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Open Access Research article

Continental phylogeography of an ecologically and morphologically diverse Neotropical songbird, Zonotrichia capensis

Stephen C Lougheed1*, Leonardo Campagna12, José A Dávila3, Pablo L Tubaro2, Darío A Lijtmaer2 and Paul Handford4

Author affiliations

1 Department of Biology, Queen’s University, Kingston, ON, K7L 3N6, Canada

2 División de Ornitología, Museo Argentino de Ciencias Naturales “Bernardino Rivadavia”, Avenida Ángel Gallardo 470, Ciudad de Buenos Aires, Buenos Aires, C1405DJR, Argentina

3 Instituto de Investigación en Recursos Cinegéticos, Ronda de Toledo s/n, Cuidad Real, 13005, Spain

4 Department of Biology, University of Western Ontario, London, ON, N6A 5B7, Canada

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Citation and License

BMC Evolutionary Biology 2013, 13:58  doi:10.1186/1471-2148-13-58

Published: 1 March 2013

Abstract

Background

The Neotropics are exceptionally diverse, containing roughly one third of all extant bird species on Earth. This remarkable species richness is thought to be a consequence of processes associated with both Andean orogenesis throughout the Tertiary, and climatic fluctuations during the Quaternary. Phylogeographic studies allow insights into how such events might have influenced evolutionary trajectories of species and ultimately contribute to a better understanding of speciation. Studies on continentally distributed species are of particular interest because different populations of such taxa may show genetic signatures of events that impacted the continent-wide biota. Here we evaluate the genealogical history of one of the world’s most broadly-distributed and polytypic passerines, the rufous-collared sparrow (Zonotrichia capensis).

Results

We obtained control region DNA sequences from 92 Zonotrichia capensis individuals sampled across the species’ range (Central and South America). Six additional molecular markers, both nuclear and mitochondrial, were sequenced for a subset of individuals with divergent control region haplotypes. Median-joining network analysis, and Bayesian and maximum parsimony phylogenetic analyses all recovered three lineages: one spanning Middle America, the Dominican Republic, and north-western South America; one encompassing the Dominican Republic, Roraima (Venezuela) and La Paz (Bolivia) south to Tierra del Fuego, Argentina; and a third, including eastern Argentina and Brazil. Phylogenetic analyses suggest that the Middle American/north-western South American clade is sister to the remaining two. Bayesian and maximum likelihood coalescent simulations used to study lineage demographic history, diversification times, migration rates and population expansion together suggested that diversification of the three lineages occurred rapidly during the Pleistocene, with negligible gene flow, leaving genetic signatures of population expansions.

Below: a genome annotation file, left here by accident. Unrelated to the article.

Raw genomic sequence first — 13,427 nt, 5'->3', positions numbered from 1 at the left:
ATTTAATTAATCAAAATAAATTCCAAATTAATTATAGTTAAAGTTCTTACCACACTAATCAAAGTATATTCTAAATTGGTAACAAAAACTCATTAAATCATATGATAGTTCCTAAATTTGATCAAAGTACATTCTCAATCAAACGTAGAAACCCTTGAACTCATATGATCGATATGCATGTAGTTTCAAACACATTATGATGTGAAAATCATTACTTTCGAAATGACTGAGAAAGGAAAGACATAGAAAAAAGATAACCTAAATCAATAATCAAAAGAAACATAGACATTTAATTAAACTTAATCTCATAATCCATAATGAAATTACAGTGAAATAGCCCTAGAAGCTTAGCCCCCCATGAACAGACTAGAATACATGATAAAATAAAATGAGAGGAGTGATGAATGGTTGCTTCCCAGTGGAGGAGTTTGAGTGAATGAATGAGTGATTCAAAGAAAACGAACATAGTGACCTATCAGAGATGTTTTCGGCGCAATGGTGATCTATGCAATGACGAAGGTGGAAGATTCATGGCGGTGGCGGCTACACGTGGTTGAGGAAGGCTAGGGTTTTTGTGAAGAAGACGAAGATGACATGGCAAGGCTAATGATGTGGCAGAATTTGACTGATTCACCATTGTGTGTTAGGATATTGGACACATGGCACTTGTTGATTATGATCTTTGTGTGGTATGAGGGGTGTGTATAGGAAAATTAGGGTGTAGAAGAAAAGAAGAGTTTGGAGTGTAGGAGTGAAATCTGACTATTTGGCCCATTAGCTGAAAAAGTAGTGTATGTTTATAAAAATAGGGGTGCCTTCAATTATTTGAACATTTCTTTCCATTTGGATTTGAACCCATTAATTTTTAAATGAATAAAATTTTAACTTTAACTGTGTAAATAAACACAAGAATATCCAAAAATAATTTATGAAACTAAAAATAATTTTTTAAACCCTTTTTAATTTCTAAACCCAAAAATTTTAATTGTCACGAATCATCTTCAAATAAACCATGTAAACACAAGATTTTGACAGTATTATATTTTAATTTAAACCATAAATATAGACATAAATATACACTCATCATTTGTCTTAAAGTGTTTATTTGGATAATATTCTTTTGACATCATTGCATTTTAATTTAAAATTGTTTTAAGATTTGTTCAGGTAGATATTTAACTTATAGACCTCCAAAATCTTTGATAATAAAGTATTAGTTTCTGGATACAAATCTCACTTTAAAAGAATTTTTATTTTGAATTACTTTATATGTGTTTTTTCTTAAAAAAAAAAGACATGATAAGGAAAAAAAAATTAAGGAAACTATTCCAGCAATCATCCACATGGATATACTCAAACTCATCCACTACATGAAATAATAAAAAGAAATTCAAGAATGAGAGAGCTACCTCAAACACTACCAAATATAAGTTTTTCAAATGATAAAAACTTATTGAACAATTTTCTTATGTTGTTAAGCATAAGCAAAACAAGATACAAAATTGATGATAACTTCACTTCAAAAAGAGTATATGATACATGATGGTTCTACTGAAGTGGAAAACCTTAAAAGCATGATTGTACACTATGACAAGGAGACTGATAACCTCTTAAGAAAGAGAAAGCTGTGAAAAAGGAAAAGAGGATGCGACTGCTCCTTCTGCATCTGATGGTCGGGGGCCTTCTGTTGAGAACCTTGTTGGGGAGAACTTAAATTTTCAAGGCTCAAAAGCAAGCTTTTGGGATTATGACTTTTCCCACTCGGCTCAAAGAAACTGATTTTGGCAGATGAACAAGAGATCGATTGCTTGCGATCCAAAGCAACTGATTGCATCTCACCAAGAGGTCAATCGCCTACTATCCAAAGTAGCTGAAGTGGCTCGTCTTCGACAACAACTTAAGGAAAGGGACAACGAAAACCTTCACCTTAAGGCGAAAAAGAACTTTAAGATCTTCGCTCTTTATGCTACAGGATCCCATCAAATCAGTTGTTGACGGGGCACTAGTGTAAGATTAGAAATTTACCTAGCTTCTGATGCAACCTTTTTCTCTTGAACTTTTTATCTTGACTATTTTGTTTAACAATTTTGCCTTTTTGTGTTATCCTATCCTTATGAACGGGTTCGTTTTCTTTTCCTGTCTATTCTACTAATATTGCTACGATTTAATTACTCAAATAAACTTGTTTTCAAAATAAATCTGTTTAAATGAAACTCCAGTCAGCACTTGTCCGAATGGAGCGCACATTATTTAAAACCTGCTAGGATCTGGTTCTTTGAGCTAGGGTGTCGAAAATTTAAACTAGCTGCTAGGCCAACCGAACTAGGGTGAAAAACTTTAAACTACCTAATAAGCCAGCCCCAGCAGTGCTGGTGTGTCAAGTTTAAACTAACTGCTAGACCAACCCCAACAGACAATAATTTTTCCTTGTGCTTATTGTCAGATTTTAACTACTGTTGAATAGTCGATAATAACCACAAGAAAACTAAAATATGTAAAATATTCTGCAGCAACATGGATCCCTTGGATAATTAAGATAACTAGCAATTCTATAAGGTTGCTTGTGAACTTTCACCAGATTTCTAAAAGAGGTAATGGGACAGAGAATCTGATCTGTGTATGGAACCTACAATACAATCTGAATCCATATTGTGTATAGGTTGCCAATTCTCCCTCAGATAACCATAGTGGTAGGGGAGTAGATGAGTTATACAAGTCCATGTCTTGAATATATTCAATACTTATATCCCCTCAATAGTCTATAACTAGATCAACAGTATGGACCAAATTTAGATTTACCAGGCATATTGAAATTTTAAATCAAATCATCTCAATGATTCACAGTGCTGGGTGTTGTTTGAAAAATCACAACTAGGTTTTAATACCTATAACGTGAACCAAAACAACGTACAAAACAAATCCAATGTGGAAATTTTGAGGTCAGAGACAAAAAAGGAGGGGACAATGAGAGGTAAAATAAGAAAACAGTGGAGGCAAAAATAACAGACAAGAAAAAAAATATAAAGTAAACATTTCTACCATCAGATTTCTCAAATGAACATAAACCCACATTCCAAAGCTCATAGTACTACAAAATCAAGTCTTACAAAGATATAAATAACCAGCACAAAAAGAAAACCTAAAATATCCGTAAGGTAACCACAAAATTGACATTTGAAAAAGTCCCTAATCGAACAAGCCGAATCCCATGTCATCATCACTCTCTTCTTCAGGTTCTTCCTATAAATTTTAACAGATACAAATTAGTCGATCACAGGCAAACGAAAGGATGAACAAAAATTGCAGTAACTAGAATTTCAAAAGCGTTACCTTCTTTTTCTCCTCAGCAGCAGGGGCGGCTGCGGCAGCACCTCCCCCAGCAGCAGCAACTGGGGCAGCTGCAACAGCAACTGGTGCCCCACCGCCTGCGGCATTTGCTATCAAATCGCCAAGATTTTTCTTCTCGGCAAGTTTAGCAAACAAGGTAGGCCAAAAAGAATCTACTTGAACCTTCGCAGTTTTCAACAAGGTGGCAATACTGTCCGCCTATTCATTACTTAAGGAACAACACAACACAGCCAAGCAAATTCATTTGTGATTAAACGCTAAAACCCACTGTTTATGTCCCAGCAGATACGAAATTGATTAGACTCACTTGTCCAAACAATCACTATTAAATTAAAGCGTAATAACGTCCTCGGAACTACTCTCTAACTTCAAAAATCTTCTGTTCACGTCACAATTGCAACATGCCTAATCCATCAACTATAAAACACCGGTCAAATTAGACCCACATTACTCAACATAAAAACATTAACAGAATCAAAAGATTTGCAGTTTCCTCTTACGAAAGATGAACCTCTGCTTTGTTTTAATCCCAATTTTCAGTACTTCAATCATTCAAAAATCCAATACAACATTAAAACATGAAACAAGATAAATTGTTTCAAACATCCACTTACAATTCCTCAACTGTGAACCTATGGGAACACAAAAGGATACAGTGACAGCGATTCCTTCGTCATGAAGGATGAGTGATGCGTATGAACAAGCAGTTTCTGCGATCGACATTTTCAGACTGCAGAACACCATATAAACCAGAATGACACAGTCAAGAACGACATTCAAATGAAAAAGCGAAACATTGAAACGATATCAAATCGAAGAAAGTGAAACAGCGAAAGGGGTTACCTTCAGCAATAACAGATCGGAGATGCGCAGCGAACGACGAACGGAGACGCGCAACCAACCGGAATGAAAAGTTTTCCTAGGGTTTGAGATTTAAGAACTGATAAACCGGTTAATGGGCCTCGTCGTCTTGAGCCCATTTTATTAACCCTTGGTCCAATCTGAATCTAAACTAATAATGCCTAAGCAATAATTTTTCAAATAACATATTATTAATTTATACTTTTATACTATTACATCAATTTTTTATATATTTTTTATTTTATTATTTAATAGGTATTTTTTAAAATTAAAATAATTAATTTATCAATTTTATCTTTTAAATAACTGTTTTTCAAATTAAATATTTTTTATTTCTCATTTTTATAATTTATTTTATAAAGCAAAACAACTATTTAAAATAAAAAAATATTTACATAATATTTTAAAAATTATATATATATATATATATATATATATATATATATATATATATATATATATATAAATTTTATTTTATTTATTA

Conclusions

The Pleistocene history of the rufous-collared sparrow involved extensive range expansion from a probable Central American origin. Its remarkable morphological and behavioral diversity probably represents recent responses to local conditions overlying deeper patterns of lineage diversity, which are themselves produced by isolation and the history of colonization of South America.

Keywords:
Colonization; Demographic expansion; Intraspecific divergence; DNA sequences; Pleistocene; Rufous-collared sparrow